Have human beings permanently changed our planet? What on its surface
seems a simple question, has sparked a new altercate between Geologists
and environmental advocates over what to call the current epoch.
It is a Sisyphean effort to cajole perfection from our tumultuous and imperfect
world. Ever cognizant of this Lipman creates visual metaphors that represent
both humanity’s abundant success and its potential, or inevitable decline. In
an instant the Artist is a stand-in for Man and the environment. Lipman’s
process of sculpting and blowing records her ability to control the material as
the work begins to form. As in Life, the Artist reminds us to embrace what we
may at first see as imperfections - every detail has a role to play in the
Situated center stage in the stand, viewers will come upon Laid (Time-)
Table with Cycads, a fifteen-foot long sculpture the Artist has created from
transparent glass, wood, adhesive and paint. Merging the genres of still life and landscape Lipman juxtaposes
our current era with ages past. The work’s still life composition references historic objects attributed to the
splendor and excess of the Anthropocene layer that humanity will leave on Earth. Drawings, books, chalices,
food, rope, and a viola can be found scattered among crumpled tablecloths and bits of other castoff detritus.
Beneath the table, a shimmering phantasmagoric paleo-landscape unfolds, alluding to deep time. The different
levels of Laid (Time-) Table serve as simulacra for the earth’s strata that mark the geological history of our planet.
The verdant foliage populating the work is informed by the Artist’s time at The Smithsonian Museum during a
research fellowship. It was here that Lipman was inspired to create an interface between her iconic objects of
recent history and ancient botany. The shimmering spikes of the extremely ancient Cycads that pierce the table
in three locations are the result of biotic interactions over millions of years. They invade the accumulation of
objects left in civilizations wake as a startling reminder that even in the most extreme circumstances the force of
Through her meticulous attention to detail and intense creative vision Lipman has presented the viewer with an
astoundingly beautiful interpretation of death, decay and life that defies it’s past, preserves in the present and
gives hope to the future.
Every planned landscape reveals the particular philosophy of its maker; one could say it leaves an allegorical map of the world’s structure at the time of its creation. For example, as early as the 18th century, European gardeners created purposefully ruinous landscapes to suggest a continuum of change in a world where man had only a temporary impact. This lies in stark contrast with 16th century Baroque gardens, such as Versailles, in which nature was forcibly tamed to man’s exacting rule. In Lauren Fensterstock’s current exhibition with Claire Oliver Gallery, we see works drawing from the history of Man’s varied and often contradictory relationship with the natural world.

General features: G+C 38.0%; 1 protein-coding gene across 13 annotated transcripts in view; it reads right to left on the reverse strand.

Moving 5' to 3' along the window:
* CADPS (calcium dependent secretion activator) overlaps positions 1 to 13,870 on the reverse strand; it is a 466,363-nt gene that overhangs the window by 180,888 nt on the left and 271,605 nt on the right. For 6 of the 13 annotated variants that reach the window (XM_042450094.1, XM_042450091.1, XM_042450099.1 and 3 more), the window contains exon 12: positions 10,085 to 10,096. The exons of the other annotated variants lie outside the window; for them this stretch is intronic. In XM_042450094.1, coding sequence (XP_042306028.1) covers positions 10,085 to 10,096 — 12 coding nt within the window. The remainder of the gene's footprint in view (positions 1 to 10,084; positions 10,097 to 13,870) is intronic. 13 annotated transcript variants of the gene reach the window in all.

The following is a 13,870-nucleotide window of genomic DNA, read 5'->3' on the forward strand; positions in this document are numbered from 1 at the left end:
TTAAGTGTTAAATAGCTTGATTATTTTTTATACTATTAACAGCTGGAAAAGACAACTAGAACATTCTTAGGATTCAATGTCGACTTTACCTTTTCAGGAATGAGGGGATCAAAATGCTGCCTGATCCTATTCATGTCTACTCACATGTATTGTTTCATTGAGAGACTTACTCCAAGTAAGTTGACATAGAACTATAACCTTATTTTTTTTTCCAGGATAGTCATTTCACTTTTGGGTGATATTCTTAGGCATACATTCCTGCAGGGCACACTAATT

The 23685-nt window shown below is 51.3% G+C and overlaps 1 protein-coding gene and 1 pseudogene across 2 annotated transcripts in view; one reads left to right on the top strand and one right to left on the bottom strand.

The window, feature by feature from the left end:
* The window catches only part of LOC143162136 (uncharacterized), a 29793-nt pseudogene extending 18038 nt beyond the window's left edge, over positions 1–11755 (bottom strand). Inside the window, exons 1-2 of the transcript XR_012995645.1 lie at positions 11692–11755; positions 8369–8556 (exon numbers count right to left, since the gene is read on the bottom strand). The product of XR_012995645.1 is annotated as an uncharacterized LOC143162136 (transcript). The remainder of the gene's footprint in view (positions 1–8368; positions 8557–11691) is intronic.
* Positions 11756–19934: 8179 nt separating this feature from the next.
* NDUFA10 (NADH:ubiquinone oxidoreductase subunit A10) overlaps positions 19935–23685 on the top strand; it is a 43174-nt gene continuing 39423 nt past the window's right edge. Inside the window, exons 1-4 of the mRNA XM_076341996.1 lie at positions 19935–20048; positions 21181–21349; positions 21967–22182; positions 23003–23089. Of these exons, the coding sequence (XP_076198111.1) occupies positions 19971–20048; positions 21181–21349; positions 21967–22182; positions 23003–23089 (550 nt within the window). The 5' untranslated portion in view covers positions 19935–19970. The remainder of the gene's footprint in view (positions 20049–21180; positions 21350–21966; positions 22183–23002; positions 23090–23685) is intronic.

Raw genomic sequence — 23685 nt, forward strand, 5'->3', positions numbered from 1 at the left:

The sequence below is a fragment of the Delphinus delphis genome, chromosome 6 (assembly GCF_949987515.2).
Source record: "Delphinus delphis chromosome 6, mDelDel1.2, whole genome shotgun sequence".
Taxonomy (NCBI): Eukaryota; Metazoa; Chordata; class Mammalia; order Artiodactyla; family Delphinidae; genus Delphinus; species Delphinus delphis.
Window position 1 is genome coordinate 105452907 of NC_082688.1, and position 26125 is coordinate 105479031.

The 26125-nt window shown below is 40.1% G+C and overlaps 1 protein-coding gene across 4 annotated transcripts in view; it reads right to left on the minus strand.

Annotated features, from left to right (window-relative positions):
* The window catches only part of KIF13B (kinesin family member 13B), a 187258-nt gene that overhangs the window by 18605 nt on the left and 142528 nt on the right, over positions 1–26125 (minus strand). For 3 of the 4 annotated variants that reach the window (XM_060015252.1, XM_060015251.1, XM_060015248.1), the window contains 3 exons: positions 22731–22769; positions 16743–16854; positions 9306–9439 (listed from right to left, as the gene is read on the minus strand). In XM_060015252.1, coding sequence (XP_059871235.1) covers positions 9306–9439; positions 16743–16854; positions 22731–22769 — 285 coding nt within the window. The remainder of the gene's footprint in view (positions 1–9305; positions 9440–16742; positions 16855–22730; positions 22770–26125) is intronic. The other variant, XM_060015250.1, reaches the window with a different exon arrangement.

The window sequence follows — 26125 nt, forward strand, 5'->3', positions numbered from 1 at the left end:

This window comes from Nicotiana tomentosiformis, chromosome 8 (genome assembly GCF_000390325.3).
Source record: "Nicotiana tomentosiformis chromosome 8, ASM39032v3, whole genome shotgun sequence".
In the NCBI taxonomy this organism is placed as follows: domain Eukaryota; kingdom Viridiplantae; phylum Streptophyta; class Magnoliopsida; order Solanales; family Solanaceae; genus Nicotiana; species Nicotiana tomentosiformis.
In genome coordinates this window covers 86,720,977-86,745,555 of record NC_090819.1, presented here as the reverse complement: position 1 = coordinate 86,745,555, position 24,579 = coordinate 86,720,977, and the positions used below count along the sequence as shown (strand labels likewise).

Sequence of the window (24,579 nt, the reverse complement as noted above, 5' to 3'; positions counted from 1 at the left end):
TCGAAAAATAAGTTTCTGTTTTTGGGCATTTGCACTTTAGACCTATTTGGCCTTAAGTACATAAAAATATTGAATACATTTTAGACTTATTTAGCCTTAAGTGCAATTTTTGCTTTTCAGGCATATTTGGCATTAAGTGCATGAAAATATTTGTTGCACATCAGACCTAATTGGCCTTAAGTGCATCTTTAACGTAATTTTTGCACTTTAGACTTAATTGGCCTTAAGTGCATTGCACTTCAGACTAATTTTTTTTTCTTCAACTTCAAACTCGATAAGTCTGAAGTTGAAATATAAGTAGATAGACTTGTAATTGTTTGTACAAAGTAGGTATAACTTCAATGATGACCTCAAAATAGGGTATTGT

With a similar faculty as Robert Smithson’s Spiral Jetty, seen as a personal dialogue between an individual and nature, Fensterstock reminds us we must take heed of the global forces impacting our environment. The Order of Things is not a map that paints the world as a whole, but one that seeks discovery in glints and crumbles; in contrast to Smithson, Fensterstock’s work intentionally avoids grand narratives in favor of the fractious, the illogical, and the contradictory. The Order of Things uses theatrical means to create a hybrid natural/unnatural space using the continued potency of nature as a cultural metaphor.
In the exhibition’s title work, a mixed media triptych brings together two ideas of hermetic space: the cave and the collection. Paleolithic cave spaces cypher the origins of human consciousness, yet they seduce with their inability to be truly understood. In contrast, the collection can be seen as the manifestation of our desire to create method and structure. A precedent for The Order of Things can be found in the elaborate shell grottos of 18th century England. These amazing constructions brought together the collection, the decorative arts, and a new found interest in natural science brought forth in the form of an artificial cave. In contrast, the blackness and rigid geometry of the shelves Fensterstock houses her grotto in are reminiscent of the rhythms of Louise Nevelson. The universal aims of these two artists makes a striking contrast with the culturally specific genome of the ‘collection’. The modernist finality of Malevich is present throughout the exhibition in works such as Midden and Claude Glass Cube. Each of these works suggest contradictory beliefs in the structure of the world and the notion of time.
Creating an immersive installation which unfolds to reveal a sequence of elements, Fensterstock borrows from Minimalism, The Baroque, The Picturesque, Earth Art, and the Decorative Arts in turn creating an allegorical narrative that is sinister, confusing, and seductive.
As a whole, The Order of Things draws from a sweeping array of history that spans the Prehistoric, the Enlightenment, the Victorian Parlor and Modernism. Says Fensterstock, “The Order of Things creates the unique condition in which this variety of episteme are able to coexist. My work borrows from these histories to offer a new map of the world inspired by my own sense of its structure: one that is messy, changeable, contradictory and wondrously complicated